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Jim Murphy: "Lazy Labour" risks losing the next election

The shadow defence secretary warns that parts of the party are drifting along with “a sense of entitlement to win”.

Jim Murphy is not often lost for words. The shadow defence secretary is seen as one of the ablest communicators on the Labour front bench but his fluid Glasgow patter runs dry as he tries to express the anger among voters that he thinks will shape politics in years to come. It is not, says Murphy, the kind of ideological sloganeering rage that might be diverted down the usual leftwing channels.

“These are people who are angry who will never go on a demonstration. They’re not going to march behind a banner or wave a placard. They’re quiet people who work bloody hard and see their lives stagnating or getting worse. It’s a modest, understated, British, non-revolutionary kind of . . . nnnrgh.” The words run out, leaving only a fist-clenching, teeth-grinding, strained guttural moan – think exasperated Scottish Chewbacca – to express the cry of impotent fury rising up from squeezed Britain.

The established parties, he says, are illequipped to deal with this feeling. There are parts of the country where Labour is losing contact with the electorate. “Parts of the party are stagnating,” says Murphy. We are talking in his parliamentary office with its lofty view of Big Ben but his mind is on the voters he meets on the doorstep, who are ever more alienated from this rarefied world. Their disengagement, he says, is expressing itself with new force. “People say, ‘I don’t vote and let me tell you why. It’s not because I don’t care. Here’s my long list of reasons.’ It’s a kind of chest-thumping, contorted civic pride: militant apathy.”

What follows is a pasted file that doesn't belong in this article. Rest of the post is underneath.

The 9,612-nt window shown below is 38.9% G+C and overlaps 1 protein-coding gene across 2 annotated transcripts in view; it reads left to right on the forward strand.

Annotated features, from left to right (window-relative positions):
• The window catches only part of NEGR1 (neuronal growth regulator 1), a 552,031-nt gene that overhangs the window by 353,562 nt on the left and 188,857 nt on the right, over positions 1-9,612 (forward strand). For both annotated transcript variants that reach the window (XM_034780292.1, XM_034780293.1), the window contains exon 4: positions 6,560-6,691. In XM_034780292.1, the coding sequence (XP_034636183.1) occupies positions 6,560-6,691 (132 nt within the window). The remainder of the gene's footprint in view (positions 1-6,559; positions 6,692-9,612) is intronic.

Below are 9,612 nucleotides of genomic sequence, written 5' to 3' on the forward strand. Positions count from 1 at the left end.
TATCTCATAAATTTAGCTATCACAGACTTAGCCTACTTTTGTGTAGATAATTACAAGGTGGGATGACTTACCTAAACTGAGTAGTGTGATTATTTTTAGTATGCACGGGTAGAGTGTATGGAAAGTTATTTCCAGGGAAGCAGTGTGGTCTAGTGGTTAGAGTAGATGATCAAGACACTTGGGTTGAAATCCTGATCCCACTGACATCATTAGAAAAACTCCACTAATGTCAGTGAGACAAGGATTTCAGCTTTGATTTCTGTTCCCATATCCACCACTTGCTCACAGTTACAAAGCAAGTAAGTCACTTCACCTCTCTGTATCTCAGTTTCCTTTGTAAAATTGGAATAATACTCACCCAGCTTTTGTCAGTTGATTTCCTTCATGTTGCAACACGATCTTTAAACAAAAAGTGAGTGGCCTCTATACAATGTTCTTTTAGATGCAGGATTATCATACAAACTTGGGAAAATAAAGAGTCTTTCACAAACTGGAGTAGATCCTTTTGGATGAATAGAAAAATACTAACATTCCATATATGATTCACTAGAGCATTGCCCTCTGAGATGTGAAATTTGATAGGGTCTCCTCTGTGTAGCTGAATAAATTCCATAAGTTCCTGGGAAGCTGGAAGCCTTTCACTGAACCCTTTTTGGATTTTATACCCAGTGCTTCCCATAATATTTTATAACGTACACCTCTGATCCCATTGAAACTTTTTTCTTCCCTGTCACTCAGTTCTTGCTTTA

This challenge is uppermost in many Westminster minds after the Eastleigh byelection, where the UK Independence Party came a close second to the Liberal Democrats, rubbing Labour and Tory noses in public contempt. Ukip’s rise has provoked a noisy public debate among Conservatives about the best strategy for dealing with populist insurgency; Labour’s response has until now been muted. Murphy is the most senior figure to concede that his party is failing to engage with millions of voters.